Verity CU Asks "What are the Ten Most Interesting Products of 2011"

imageI try not to ride the coattails of someone else’s blog post, but here I go doing it anyway, because it’s a great mid-year question.

Shari Storm, published author, Filene i3’er, and grand master financial marketer, asked the Internet to help her round out the list of ten most interesting (financial) products of 2011.

Here’s what she’s found so far (note these aren’t necessarily new in 2011, just interesting this year; parenthetical comments are mine): 

  1. Mobile banking (note 1)
  2. Mobile remote deposit capture
  3. Personal financial management tools
  4. Personal bookkeeping (e.g., Balance Financial)
  5. Rewards checking (including in-statement merchant-funded rewards)
  6. Mobile apps that encourage you to build your savings account
  7. Short-term fixed-rate second mortgages

For what it’s worth, in the comments I suggested (alpha order):

  • Anti-virus for your card charges (e.g., BillGuard)
  • Bill statement storage online (e.g., doxo, Manilla)
  • Buy online/pay offline services (e.g., PayNearMe at 7-11)
  • Mobile barcode scanning for shopping comparison
  • Tablet banking
  • Tween/teen banking/prepaid services

Give Shari some ideas here, so she won’t be mad that I’m stealing her post.

1. Verity launched May 2 and already 1,500 of 25,000 members are using it (about 6%).

BancVue/FirstROI Launches Checking Finder

image FirstROI, a division of Austin, TX-based BancVue (previous coverage here) launched its CheckingFinder service June 2. FinovateStartup attendees received a sneak peak in April and rewarded it with a Best of Show award (video here). The innovative service helps consumers find the best BancVue-powered rewards checking account based on geographic location, APY, or total return (see second screenshot below).

How it Works
finovatestartup_bestinshow_2008The first challenge is getting customers to the site. FirstROI is investing heavily in Google AdWords to get the word out. For example, a search on “checking accounts” at Google today (note 1), displayed CheckingFinder in second place, trailing only BofA (see screenshot below).

As a relative newcomer to AdWords, the company’s bid price would have to be high to score the second slot over such big names as Schwab (#3), HSBCdirect (#4), Key Bank (#5), WaMu (#6), Chase (#10) and Wells Fargo (#11). CheckingFinder may very well be paying more than BofA, depending on how Google’s ad-positioning algorithm weighs its relevance.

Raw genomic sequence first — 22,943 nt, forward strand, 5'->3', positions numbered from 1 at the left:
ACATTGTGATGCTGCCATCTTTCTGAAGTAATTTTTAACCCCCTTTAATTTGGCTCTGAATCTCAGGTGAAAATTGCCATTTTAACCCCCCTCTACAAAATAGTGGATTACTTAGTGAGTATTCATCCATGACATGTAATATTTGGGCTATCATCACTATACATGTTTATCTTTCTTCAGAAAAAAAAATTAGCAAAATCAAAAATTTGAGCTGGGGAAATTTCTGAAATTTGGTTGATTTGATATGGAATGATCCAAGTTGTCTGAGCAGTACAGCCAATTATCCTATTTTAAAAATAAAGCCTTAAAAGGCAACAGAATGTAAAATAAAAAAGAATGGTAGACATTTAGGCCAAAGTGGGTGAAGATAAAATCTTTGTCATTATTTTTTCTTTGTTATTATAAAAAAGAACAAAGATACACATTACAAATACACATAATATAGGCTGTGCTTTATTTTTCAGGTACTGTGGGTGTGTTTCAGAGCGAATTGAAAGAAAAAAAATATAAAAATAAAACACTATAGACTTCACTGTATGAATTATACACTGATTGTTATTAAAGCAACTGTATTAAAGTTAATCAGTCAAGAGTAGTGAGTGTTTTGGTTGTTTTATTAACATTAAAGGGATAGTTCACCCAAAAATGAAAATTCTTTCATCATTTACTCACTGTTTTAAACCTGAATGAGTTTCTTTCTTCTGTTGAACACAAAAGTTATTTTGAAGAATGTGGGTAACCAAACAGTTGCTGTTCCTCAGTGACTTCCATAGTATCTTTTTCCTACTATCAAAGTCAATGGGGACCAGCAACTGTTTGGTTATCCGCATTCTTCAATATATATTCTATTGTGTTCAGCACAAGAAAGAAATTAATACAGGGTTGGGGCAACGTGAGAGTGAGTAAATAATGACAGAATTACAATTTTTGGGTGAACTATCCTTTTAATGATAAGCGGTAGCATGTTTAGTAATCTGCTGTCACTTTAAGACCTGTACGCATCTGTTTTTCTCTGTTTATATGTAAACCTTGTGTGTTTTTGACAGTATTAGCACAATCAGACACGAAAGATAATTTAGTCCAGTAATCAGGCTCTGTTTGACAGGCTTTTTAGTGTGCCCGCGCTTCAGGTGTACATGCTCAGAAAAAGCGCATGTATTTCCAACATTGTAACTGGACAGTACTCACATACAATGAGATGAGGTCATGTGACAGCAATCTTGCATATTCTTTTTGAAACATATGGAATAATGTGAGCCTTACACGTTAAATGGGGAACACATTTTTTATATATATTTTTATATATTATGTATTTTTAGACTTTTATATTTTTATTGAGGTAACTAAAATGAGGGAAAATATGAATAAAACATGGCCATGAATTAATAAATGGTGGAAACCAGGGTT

Clicking the AdWords link results in a list of banks presorted by closest distance to the IP address used to search Google (see next screenshot). Unfortunately, the closest participating BancVue client, Altra Federal Credit Union, is 1043 miles away
(see note 2).

CheckingFinder from BancVue and FirstROI

You can also sort the results by rate (APY) or plug in an estimated checking account balance and ATM usage and have the results sorted by highest annual return
(see note 3).

After selecting the account you prefer, users land on a page that lays out the offer in more detail and includes a bright green “open now” bar at the bottom of the page and another open button in the webpage bullseye, the upper-right corner. The online account opening process is powered by Andera.


Overall, it’s a good “micro” search engine, helping users quickly find the best checking account from the company’s client base. The big downside from a consumer perspective is that it’s currently limited to just 60 participating BancVue reward-checking clients. It will be more effective if they can get more of their 400+ banks and credit unions on board.

While I think most consumers will understand that they are searching a subset of available checking accounts, I think BancVue should disclose a bit more about its relationship with the financial institutions listed. That fact is touched on in the About Us section, but the FAQs don’t address this, nor are there any direct links back to BancVue or FirstROI. 


1. Google search conducted from Seattle IP address at 1 PM Pacific time, 17 June 2008.

2. Verity Credit Union, which is about 4 miles from my home, is a BancVue client, but their reward-checking account, Velocity Checking, is currently paying a short-term teaser rate of 6.75% to celebrate its 75th anniversary (APY updated 20 June per Shari’s comment). When Verity returns to its normal 5% APY, its account will be available through CheckingFinder. There is also a slightly closer California bank participating, Tri Counties Bank, but it is not marketing to Seattle residents, so I don’t see it in my CheckingFinder results page.  

3. Jeffry Pilcher, who recently left Weber Marketing to found his own consultancy, ICONiQ, is also blogging at The Financial Brand. He cautions that the days of differentiating your brand with “reward checking” has passed in many markets.

BancVue Alters the Checking Value Proposition, Powering High-Yield "Reward" Checking Accounts at 350 FIs